Ever encounter euphemism examples that make you go… huh?
I distinctly remember standing in my grandmother’s kitchen one night when I was eight years old.
The adults in my extended family were sitting around the kitchen table drinking wine. Suddenly someone exclaimed, “That’s BS!”
I popped around the corner, eyes wide, and asked, “What’s BS?”
I watched their eyebrows lift. Waited as they scrambled for an answer. And then my aunt quickly answered, “It means baby shoes.”
They all laughed.
And I went back to what I was doing, not convinced she was telling the truth.
This may not have been my first experience with euphemistic language, but it certainly stuck with me over the years.
As I got older, I began to recognize there’s often a more polite way to say something:
Enter the euphemism.
The folks here at Smart Blogger define euphemism as a “good way to talk about a bad thing.”
I’d expand that definition a bit and call it a polite expression for unpleasant truths or things that might otherwise be considered taboo or have a negative connotation.
As a writer, there will be times that a polite euphemism is necessary. Other times, using them could even improve your writing.
Innuendo hints at the truth without directly stating something unpleasant or inappropriate.
For example, someone might indicate they got “extra help” on a test rather than admitting they cheated.
Being “PC” often involves language filled with euphemistic-sounding language. But in reality, political correctness is intended to be respectfully and directly polite.
For example, it’s politically correct to speak of someone’s struggles with mental illness rather than call them “crazy.”
Idioms are often cultural words or phrases that imaginatively convey an idea. It’s a literary device that’s not meant to be taken literally.
For example, people often joke about brides and grooms getting “cold feet” right before the wedding.
When the substituted word or phrase has a negative connotation rather than a positive one, you might be dealing with a dysphemism.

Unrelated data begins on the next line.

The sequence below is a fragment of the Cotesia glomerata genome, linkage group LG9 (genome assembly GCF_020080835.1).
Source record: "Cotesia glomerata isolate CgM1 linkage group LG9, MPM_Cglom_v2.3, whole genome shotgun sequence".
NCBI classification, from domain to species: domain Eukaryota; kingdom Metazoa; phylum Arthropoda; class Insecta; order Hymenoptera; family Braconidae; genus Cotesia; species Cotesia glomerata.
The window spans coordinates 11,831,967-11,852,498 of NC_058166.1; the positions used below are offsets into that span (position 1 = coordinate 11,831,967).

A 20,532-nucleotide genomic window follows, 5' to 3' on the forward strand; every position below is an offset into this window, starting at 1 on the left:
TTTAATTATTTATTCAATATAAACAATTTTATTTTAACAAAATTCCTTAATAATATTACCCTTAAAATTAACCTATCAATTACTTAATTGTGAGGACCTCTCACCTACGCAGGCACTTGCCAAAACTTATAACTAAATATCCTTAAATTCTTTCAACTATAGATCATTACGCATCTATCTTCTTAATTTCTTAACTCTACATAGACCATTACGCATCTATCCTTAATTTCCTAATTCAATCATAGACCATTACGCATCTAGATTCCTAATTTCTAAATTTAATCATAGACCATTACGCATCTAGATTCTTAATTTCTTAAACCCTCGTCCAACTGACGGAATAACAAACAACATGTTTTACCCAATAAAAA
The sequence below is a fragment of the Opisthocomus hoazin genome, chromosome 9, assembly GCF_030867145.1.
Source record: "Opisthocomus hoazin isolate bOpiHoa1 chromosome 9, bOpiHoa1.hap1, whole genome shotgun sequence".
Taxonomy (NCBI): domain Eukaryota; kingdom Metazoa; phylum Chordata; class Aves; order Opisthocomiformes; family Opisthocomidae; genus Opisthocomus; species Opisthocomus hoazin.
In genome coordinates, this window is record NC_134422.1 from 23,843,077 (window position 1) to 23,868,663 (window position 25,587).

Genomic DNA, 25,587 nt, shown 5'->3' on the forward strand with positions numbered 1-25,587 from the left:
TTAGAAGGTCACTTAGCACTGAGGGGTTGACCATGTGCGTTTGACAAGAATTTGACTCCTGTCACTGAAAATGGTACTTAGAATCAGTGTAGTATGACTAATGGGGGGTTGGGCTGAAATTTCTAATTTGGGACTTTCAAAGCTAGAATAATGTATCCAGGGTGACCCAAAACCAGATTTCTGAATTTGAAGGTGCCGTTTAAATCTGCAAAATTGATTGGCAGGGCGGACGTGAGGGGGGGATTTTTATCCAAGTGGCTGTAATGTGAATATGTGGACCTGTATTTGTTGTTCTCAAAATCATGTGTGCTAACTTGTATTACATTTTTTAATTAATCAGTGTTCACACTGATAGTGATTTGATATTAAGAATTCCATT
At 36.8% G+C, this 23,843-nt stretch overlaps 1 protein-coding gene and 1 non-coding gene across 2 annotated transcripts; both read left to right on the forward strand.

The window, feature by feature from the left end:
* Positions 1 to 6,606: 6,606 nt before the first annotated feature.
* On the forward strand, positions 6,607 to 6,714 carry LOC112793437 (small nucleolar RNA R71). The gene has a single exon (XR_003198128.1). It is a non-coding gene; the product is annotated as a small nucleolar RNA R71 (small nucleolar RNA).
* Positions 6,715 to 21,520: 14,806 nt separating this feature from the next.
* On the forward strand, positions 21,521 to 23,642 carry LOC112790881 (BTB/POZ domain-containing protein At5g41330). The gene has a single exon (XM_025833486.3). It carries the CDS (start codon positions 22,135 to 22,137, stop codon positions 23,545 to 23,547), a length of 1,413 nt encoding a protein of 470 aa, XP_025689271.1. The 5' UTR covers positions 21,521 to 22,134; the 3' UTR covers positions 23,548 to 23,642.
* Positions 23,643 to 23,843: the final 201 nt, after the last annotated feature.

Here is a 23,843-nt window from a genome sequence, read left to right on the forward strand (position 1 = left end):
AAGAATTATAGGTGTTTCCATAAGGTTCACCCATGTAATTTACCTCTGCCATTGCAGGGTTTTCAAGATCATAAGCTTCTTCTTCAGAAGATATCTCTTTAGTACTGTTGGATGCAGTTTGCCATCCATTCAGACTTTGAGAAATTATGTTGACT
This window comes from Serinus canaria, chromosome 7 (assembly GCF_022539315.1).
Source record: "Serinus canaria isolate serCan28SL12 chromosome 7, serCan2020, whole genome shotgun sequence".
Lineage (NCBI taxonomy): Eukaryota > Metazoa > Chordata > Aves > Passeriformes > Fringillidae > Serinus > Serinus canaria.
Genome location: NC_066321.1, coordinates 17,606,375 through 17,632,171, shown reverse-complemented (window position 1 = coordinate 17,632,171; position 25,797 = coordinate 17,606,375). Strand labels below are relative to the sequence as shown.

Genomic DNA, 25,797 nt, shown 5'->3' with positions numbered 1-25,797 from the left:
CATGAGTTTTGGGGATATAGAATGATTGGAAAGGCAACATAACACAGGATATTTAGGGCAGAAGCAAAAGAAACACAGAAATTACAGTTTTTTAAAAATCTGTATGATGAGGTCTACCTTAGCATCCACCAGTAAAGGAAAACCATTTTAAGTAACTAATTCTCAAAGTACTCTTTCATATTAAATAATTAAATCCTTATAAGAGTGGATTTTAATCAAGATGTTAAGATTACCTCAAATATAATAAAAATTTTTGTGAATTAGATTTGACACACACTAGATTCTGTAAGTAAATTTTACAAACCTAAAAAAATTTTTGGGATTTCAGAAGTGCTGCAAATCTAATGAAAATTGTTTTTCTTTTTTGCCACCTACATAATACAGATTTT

For example, someone might refer to a cemetery as a “boneyard.”
Now that you have that euphemism definition, let’s look at some common types of euphemism and where you might encounter them.
Given our Puritanical roots here in the US, it’s no wonder euphemisms are everywhere. From bodily functions to religion to money, there are lots of topics folks are uncomfortable discussing.
Let’s look at the nine most common euphemism categories and several examples of each.
Perhaps we have been guilty of some terminological inexactitudes. – Winston Churchill, to the British House of Commons in 1906
Only I didn’t say “Fudge.” I said THE word, the big one, the queen-mother of dirty words, the ‘F-dash-dash-dash’ word! – Ralphie, from the 1983 movie A Christmas Story
Cause I got that boom boom that all the boys chase; All the right junk in all the right places. – Meghan Trainor, from her song All About That Bass
I can, however, try to move forward in a manner that is consistent with the values to which I subscribed before slipping my moorings. – Former CIA Director David Petraeus, in apologizing for his affair
Me, I’m trying just to get to second base, and I’d steal it if she only gave the sign. – Billy Joel, comparing himself to Pete Rose in the song Zanzibar
Another bride, another June; Another sunny honeymoon; Another season, another reason; For makin’ whoopee – Ella Fitzgerald, in her classic 1958 song Makin’ Whoopie
I am sorry that anyone was offended by the wardrobe malfunction during the halftime performance of the Super Bowl. It was not intentional and is regrettable. – Justin Timberlake, apologizing for his part in the accidental exposure during the 2004 Super Bowl
“What’d you do?” I said. “Give her the time in Ed Banky’s goddam car?” – Scene from J.D. Salinger’s novel The Catcher in the Rye
In wifehood I will use my instrument, As freely as my Maker has it sent. – The Wife of Bath’s Prologue from Geoffrey Chaucer’s The Canterbury Tales
I am one, sir, that comes to tell you your daughter and the Moor are now making the beast with two backs. – Iago in William Shakespeare’s play Othello
Don’t ever call me mad, Mycroft. I’m not mad. I’m just… well, differently moraled, that’s all. – Acheron Hades in Jasper Fforde’s novel The Eyre Affair
If I pass during some nocturnal blackness, mothy and warm, When the hedgehog travels furtively over the lawn… – Stanza from Thomas Hardy’s poem Afterwards
It had been found necessary to make a readjustment of rations. – Squealer, to the other animals in George Orwell’s novel Animal Farm
She made great Caesar lay his sword to bed; He plowed her, and she cropped – Agrippa, speaking of Cleopatra in Shakespeare’s play Antony and Cleopatra
This certainly isn’t a comprehensive list of all the numerous euphemisms out there, but it should give you an idea of the types of phrases you can work into your creative writing (or everyday speech).
The next time you find yourself writing about a sensitive subject, you now have another literary device to use.
Your readers likely don’t need things softened to the point of “baby shoes,” but you can still avoid collateral damage on your way to a compelling piece of writing.
You only have one life to live — and lots of words to write — before you “meet your maker.”
The post 66 Euphemism Examples to Know Before You Meet Your Maker appeared first on Smart Blogger.